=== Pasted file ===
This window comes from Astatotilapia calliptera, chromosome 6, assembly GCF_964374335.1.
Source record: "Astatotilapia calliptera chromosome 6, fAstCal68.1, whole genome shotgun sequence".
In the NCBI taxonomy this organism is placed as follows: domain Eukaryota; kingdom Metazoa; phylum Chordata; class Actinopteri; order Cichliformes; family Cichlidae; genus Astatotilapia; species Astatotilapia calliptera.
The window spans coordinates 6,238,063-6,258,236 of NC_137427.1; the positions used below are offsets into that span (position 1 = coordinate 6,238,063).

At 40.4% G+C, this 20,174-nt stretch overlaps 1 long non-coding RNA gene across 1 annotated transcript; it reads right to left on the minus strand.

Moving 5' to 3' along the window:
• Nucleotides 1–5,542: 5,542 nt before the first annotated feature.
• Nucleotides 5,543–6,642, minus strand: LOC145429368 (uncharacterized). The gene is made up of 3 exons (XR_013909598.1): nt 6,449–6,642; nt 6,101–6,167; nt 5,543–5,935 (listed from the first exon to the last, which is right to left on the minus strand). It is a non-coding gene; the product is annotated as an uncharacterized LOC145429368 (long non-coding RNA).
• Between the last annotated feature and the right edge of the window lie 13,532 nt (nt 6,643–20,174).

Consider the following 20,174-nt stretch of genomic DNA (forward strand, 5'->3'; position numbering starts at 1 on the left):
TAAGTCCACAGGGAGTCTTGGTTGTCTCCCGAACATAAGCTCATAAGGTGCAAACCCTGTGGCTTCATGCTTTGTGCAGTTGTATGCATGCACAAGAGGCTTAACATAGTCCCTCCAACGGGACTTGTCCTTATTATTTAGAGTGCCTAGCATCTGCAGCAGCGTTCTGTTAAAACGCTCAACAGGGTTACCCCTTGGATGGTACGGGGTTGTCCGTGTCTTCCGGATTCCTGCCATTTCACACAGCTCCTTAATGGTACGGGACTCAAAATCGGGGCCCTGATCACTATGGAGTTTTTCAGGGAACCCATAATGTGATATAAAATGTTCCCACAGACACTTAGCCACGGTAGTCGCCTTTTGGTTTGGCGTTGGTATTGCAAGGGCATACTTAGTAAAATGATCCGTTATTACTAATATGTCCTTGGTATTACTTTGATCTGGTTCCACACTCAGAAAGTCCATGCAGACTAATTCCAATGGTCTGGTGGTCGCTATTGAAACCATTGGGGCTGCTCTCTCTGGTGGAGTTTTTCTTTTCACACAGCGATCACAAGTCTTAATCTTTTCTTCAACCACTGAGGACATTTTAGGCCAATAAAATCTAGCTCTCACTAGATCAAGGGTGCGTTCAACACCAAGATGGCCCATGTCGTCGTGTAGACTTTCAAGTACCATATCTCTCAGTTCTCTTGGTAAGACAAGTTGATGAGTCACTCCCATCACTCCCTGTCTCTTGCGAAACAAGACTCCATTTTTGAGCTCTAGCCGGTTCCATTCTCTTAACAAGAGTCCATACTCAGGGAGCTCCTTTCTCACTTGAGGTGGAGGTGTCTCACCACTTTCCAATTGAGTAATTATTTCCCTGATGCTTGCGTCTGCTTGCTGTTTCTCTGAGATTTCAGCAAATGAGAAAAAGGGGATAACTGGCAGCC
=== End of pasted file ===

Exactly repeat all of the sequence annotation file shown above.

This window comes from Astatotilapia calliptera, chromosome 6, assembly GCF_964374335.1.
Source record: "Astatotilapia calliptera chromosome 6, fAstCal68.1, whole genome shotgun sequence".
In the NCBI taxonomy this organism is placed as follows: domain Eukaryota; kingdom Metazoa; phylum Chordata; class Actinopteri; order Cichliformes; family Cichlidae; genus Astatotilapia; species Astatotilapia calliptera.
The window spans coordinates 6,238,063-6,258,236 of NC_137427.1; the positions used below are offsets into that span (position 1 = coordinate 6,238,063).

At 40.4% G+C, this 20,174-nt stretch overlaps 1 long non-coding RNA gene across 1 annotated transcript; it reads right to left on the minus strand.

Moving 5' to 3' along the window:
• Nucleotides 1–5,542: 5,542 nt before the first annotated feature.
• Nucleotides 5,543–6,642, minus strand: LOC145429368 (uncharacterized). The gene is made up of 3 exons (XR_013909598.1): nt 6,449–6,642; nt 6,101–6,167; nt 5,543–5,935 (listed from the first exon to the last, which is right to left on the minus strand). It is a non-coding gene; the product is annotated as an uncharacterized LOC145429368 (long non-coding RNA).
• Between the last annotated feature and the right edge of the window lie 13,532 nt (nt 6,643–20,174).

Consider the following 20,174-nt stretch of genomic DNA (forward strand, 5'->3'; position numbering starts at 1 on the left):
TAAGTCCACAGGGAGTCTTGGTTGTCTCCCGAACATAAGCTCATAAGGTGCAAACCCTGTGGCTTCATGCTTTGTGCAGTTGTATGCATGCACAAGAGGCTTAACATAGTCCCTCCAACGGGACTTGTCCTTATTATTTAGAGTGCCTAGCATCTGCAGCAGCGTTCTGTTAAAACGCTCAACAGGGTTACCCCTTGGATGGTACGGGGTTGTCCGTGTCTTCCGGATTCCTGCCATTTCACACAGCTCCTTAATGGTACGGGACTCAAAATCGGGGCCCTGATCACTATGGAGTTTTTCAGGGAACCCATAATGTGATATAAAATGTTCCCACAGACACTTAGCCACGGTAGTCGCCTTTTGGTTTGGCGTTGGTATTGCAAGGGCATACTTAGTAAAATGATCCGTTATTACTAATATGTCCTTGGTATTACTTTGATCTGGTTCCACACTCAGAAAGTCCATGCAGACTAATTCCAATGGTCTGGTGGTCGCTATTGAAACCATTGGGGCTGCTCTCTCTGGTGGAGTTTTTCTTTTCACACAGCGATCACAAGTCTTAATCTTTTCTTCAACCACTGAGGACATTTTAGGCCAATAAAATCTAGCTCTCACTAGATCAAGGGTGCGTTCAACACCAAGATGGCCCATGTCGTCGTGTAGACTTTCAAGTACCATATCTCTCAGTTCTCTTGGTAAGACAAGTTGATGAGTCACTCCCATCACTCCCTGTCTCTTGCGAAACAAGACTCCATTTTTGAGCTCTAGCCGGTTCCATTCTCTTAACAAGAGTCCATACTCAGGGAGCTCCTTTCTCACTTGAGGTGGAGGTGTCTCACCACTTTCCAATTGAGTAATTATTTCCCTGATGCTTGCGTCTGCTTGCTGTTTCTCTGAGATTTCAGCAAATGAGAAAAAGGGGATAACTGGCAGCC